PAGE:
When comparing patients from our cohort, values of eGFR on admission and on discharge were significantly lower in the AKI group. This may indirectly imply the higher risk of developing CKD in patients with previous AKI, especially with increase of stage and severity of AKI [7]. It appears that developing more severe AKI will increase the risk for developing CKD after hospital discharge, even in less severe AKI, and risk for CKD can be still appreciated and needs more prolonged follow up [7]. Due to the retrospective nature of our study, we could not define the incidence of progression to CKD in patients due to lack of data.

A cohort from 30 ICUs in Beijing showed a mortality rate of 54.50% in patients with AKI and sepsis, and the risk for mortality increased with increasing age, cardiac complications, hypertension, CKD, and higher APACHE II score among other risk factors [29]. In studies of AKI in ICU trauma patients, age, HTN, DM, sepsis, and higher APACHE-II score will increase chance for AKI and complications [37].

Comparing to other studies, 30 days mortality rate was ranging from 22%–52% [2, 38]. In our study, we divided the mortality rate based on the time of discharge. Regardless of the time of discharge, the mortality rate was higher in patients with AKI, having most of the deaths during the hospitalization.

In our previous studies involving AKI in elderly patients, we found that age above 60 years will have a higher risk for AKI, morbidity, mortality, length of hospital stay, and need for RRT [39, 40]. A recent AKI in ICU epidemiology overview by Santos et al. which included data of 67,033 patients from more than 300 ICUs from different regions of the world showed that mortality can range from 5% to 80% (highest) in septic patients, and the need for RRT can range from 0.8% to 59.2% [3]. Comparing patients with AKI and sepsis to patients with AKI due to other causes, as carried out by a prospective cohort by Pinheiro et al., showed that sepsis will cause worse prognosis and higher mortality and morbidity in AKI patients [30]. Less overall mortality and morbidity in AKI patients were noted in ICUs that have fewer septic patients, and makes us conclude that sepsis has a significant contribution to increased mortality rate in ICU-AKI patients, which emphasizes the need for early detection and treatment of AKI in this group. In our cohort, the overall mortality rate in the ICU was 38.1%, with more than half of these patients (55.2%) died during their hospitalization, with 58% of them having AKI.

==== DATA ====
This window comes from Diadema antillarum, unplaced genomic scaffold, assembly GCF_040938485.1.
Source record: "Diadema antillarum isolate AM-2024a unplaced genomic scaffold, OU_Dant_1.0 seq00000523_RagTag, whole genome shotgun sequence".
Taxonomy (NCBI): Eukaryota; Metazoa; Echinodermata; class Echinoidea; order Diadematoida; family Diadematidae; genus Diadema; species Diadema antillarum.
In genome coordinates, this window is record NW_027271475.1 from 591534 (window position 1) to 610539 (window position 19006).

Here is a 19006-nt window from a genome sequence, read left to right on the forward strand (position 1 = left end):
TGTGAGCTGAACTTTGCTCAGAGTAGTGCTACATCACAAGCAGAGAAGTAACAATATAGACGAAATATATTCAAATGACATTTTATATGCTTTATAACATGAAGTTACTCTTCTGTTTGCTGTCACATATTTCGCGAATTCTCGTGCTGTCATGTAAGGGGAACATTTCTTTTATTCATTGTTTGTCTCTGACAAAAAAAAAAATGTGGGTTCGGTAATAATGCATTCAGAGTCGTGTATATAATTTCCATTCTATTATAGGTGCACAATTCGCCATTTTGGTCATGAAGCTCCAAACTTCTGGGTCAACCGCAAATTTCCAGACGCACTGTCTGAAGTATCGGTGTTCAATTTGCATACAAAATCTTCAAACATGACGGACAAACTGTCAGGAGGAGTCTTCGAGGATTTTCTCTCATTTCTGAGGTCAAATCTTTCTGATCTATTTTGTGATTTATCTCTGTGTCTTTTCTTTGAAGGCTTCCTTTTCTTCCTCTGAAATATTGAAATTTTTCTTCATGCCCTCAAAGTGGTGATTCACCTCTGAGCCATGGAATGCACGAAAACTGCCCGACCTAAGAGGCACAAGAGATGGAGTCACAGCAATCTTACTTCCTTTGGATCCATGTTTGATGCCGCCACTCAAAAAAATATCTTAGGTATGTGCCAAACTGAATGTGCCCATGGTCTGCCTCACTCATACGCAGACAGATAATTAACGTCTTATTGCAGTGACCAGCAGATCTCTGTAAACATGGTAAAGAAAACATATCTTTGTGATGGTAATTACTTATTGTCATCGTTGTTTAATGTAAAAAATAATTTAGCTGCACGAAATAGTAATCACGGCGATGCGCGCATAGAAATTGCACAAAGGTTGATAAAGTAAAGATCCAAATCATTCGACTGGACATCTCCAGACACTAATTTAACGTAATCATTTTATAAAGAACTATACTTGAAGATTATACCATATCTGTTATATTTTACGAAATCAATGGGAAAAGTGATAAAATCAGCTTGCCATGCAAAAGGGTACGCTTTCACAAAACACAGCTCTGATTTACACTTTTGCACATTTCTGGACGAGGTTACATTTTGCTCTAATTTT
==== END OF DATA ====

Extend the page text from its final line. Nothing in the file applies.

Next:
RRT was initiated in 20.4% of patients with AKI mainly for volume overload (46.6%). In one study, accumulative fluid balance was also an independent risk for developing AKI in ICU patients [36].When to initiate RRT is controversial, yet around 20% of ICU patients with AKI will need RRT within the first week of their ICU admission [41], and studies showed no benefit of early vs. late initiation of RRT on decreasing mortality or hospital stay, but studies indicate that early initiation of RRT may decrease risk for metabolic acidosis [42, 43].

Although, the average length of hospital stay between the AKI group (10.3 days) and the non-AKI group (12.3 days) was not significant ( P = 0.07), the cost for hospital stay was statistically significant: 7571.2 USD (SD ± 11302.2) for the AKI group vs. 4736.1 USD (SD ± 5755.9) for the non-AKI group (P = 0.0001).

The interesting finding of shorter hospital stay for the AKI group in our study can be explained in part by the higher in-hospital mortality among this group (55.2%) and the shorter recovery of patients who were admitted for acute cardiac illnesses.

5. Limitations

Although our study had a retrospective design from single center, with fewer septic patients recruited during the study period compared to other studies, to our knowledge, this is the first study from Jordan to address AKI in ICU patients with such considerably large number of patients. Our study also revealed the serious and significant impact on medical care between the AKI and non-AKI groups. Future, prospective and multicenter studies are needed to address the demographic differences at a national level and to investigate if this can affect the risk for developing AKI in the patients from our region.

6. Conclusion

AKI in ICU is a significant cause for prolonged ICU stay and increased morbidity and mortality. Recognition of AKI early in the course of admission and addressing the modifiable risk factors for AKI may allow early intervention to prevent and minimize adverse outcomes and complications leading to decrease morbidity and mortality caused by AKI in ICU patients.

Prospective, regional, and national studies are needed for better assessment of the incidence of AKI and better understanding and identification of risk factors, and this may be used to modify ICU policies, with the goal to improve ICU care, to lower mortality and morbidity, and minimize medical care costs.

Data Availability

The datasets used and/or analyzed during the current study are available from the corresponding author upon reasonable request.


The funders had no role in study design, data collection, analysis and data interpretation, writing the manuscript, and the decision to submit the article for publication.

Conflicts of Interest

The authors declare that they have no conflicts of interest.


This work was supported by Jordan University of Science and Technology/deanship of research.